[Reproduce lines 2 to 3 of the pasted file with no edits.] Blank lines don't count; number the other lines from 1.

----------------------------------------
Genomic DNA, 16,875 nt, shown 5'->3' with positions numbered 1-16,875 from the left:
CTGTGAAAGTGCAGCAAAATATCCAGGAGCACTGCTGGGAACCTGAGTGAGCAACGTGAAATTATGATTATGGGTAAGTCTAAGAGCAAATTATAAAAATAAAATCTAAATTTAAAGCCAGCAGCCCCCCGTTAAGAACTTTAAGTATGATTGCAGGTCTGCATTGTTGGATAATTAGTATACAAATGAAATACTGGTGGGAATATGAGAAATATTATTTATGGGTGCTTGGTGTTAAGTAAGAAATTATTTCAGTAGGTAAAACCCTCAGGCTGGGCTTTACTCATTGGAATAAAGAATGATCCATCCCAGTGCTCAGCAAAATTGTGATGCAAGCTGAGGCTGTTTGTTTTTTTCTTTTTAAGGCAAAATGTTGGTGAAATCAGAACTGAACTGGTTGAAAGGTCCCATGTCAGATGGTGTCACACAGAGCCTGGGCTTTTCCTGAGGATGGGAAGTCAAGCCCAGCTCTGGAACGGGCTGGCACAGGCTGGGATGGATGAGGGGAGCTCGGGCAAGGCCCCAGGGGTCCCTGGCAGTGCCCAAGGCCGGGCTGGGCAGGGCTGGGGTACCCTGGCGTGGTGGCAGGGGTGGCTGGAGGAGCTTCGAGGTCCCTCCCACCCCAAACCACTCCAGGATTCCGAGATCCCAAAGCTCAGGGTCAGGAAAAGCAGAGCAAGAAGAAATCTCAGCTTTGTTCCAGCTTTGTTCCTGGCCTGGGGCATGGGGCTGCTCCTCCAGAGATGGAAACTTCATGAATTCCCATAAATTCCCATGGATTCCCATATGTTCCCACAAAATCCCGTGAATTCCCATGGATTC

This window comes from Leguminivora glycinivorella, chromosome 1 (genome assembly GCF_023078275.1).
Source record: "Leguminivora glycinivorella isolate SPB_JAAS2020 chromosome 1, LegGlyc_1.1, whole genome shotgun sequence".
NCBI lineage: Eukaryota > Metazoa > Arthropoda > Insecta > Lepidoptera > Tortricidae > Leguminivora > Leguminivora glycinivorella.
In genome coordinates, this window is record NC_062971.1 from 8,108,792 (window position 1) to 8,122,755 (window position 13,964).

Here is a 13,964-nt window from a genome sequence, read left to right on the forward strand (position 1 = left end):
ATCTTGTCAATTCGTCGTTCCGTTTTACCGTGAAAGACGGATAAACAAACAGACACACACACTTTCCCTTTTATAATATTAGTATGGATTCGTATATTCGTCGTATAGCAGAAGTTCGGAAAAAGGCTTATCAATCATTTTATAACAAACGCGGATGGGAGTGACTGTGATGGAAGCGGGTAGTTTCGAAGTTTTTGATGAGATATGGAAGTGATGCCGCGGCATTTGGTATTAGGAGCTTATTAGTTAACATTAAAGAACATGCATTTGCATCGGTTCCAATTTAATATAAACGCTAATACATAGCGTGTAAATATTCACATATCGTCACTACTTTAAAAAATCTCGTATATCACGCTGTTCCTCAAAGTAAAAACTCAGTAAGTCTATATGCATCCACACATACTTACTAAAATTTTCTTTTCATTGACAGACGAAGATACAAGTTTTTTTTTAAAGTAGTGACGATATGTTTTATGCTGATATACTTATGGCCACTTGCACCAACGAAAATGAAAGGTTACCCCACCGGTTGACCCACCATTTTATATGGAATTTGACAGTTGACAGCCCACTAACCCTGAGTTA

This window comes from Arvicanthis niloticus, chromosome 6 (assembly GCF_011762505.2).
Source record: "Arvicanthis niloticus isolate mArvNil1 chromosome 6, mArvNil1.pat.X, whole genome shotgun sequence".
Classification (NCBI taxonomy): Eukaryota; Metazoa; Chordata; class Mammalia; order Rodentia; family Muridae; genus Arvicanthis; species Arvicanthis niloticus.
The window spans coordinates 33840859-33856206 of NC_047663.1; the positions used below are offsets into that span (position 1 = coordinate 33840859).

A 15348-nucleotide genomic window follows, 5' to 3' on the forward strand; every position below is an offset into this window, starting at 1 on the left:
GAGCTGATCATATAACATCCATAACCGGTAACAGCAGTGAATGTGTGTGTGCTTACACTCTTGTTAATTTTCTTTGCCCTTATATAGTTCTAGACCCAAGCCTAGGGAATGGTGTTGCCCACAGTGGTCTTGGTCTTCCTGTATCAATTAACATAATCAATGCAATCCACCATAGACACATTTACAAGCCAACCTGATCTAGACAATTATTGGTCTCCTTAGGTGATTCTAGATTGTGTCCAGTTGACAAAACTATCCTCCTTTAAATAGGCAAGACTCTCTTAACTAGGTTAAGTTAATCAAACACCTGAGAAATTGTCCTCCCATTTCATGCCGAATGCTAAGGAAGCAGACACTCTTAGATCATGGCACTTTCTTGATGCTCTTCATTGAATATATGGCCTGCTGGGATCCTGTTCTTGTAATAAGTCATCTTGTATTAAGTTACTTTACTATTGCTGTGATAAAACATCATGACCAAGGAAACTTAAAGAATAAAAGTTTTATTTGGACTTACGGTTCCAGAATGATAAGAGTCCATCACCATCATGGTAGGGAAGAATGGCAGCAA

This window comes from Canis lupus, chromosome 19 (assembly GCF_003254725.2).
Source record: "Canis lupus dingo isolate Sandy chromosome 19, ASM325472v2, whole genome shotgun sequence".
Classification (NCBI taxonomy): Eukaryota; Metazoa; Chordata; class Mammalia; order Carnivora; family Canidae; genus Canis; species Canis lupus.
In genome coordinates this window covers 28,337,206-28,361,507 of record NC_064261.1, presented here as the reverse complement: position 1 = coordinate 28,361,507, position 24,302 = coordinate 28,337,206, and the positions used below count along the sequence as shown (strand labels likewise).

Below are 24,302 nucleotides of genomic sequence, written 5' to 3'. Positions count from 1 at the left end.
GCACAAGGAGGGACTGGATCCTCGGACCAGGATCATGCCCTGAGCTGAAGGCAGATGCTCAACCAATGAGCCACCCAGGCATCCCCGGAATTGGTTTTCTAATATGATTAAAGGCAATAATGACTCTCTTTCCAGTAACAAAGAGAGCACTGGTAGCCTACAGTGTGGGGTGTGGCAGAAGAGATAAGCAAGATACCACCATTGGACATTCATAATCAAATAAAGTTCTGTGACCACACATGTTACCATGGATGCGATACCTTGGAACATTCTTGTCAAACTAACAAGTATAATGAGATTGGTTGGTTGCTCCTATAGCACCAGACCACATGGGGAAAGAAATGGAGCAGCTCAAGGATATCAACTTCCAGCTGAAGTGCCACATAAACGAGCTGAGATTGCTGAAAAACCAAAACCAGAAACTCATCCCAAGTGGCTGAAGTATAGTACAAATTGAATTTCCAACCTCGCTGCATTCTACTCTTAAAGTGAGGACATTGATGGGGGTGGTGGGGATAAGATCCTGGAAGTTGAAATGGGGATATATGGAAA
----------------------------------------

CTGTGAAAGTGCAGCAAAATATCCAGGAGCACTGCTGGGAACCTGAGTGAGCAACGTGAAATTATGATTATGGGTAAGTCTAAGAGCAAATTATAAAAATAAAATCTAAATTTAAAGCCAGCAGCCCCCCGTTAAGAACTTTAAGTATGATTGCAGGTCTGCATTGTTGGATAATTAGTATACAAATGAAATACTGGTGGGAATATGAGAAATATTATTTATGGGTGCTTGGTGTTAAGTAAGAAATTATTTCAGTAGGTAAAACCCTCAGGCTGGGCTTTACTCATTGGAATAAAGAATGATCCATCCCAGTGCTCAGCAAAATTGTGATGCAAGCTGAGGCTGTTTGTTTTTTTCTTTTTAAGGCAAAATGTTGGTGAAATCAGAACTGAACTGGTTGAAAGGTCCCATGTCAGATGGTGTCACACAGAGCCTGGGCTTTTCCTGAGGATGGGAAGTCAAGCCCAGCTCTGGAACGGGCTGGCACAGGCTGGGATGGATGAGGGGAGCTCGGGCAAGGCCCCAGGGGTCCCTGGCAGTGCCCAAGGCCGGGCTGGGCAGGGCTGGGGTACCCTGGCGTGGTGGCAGGGGTGGCTGGAGGAGCTTCGAGGTCCCTCCCACCCCAAACCACTCCAGGATTCCGAGATCCCAAAGCTCAGGGTCAGGAAAAGCAGAGCAAGAAGAAATCTCAGCTTTGTTCCAGCTTTGTTCCTGGCCTGGGGCATGGGGCTGCTCCTCCAGAGATGGAAACTTCATGAATTCCCATAAATTCCCATGGATTCCCATATGTTCCCACAAAATCCCGTGAATTCCCATGGATTC

This window comes from Leguminivora glycinivorella, chromosome 1 (genome assembly GCF_023078275.1).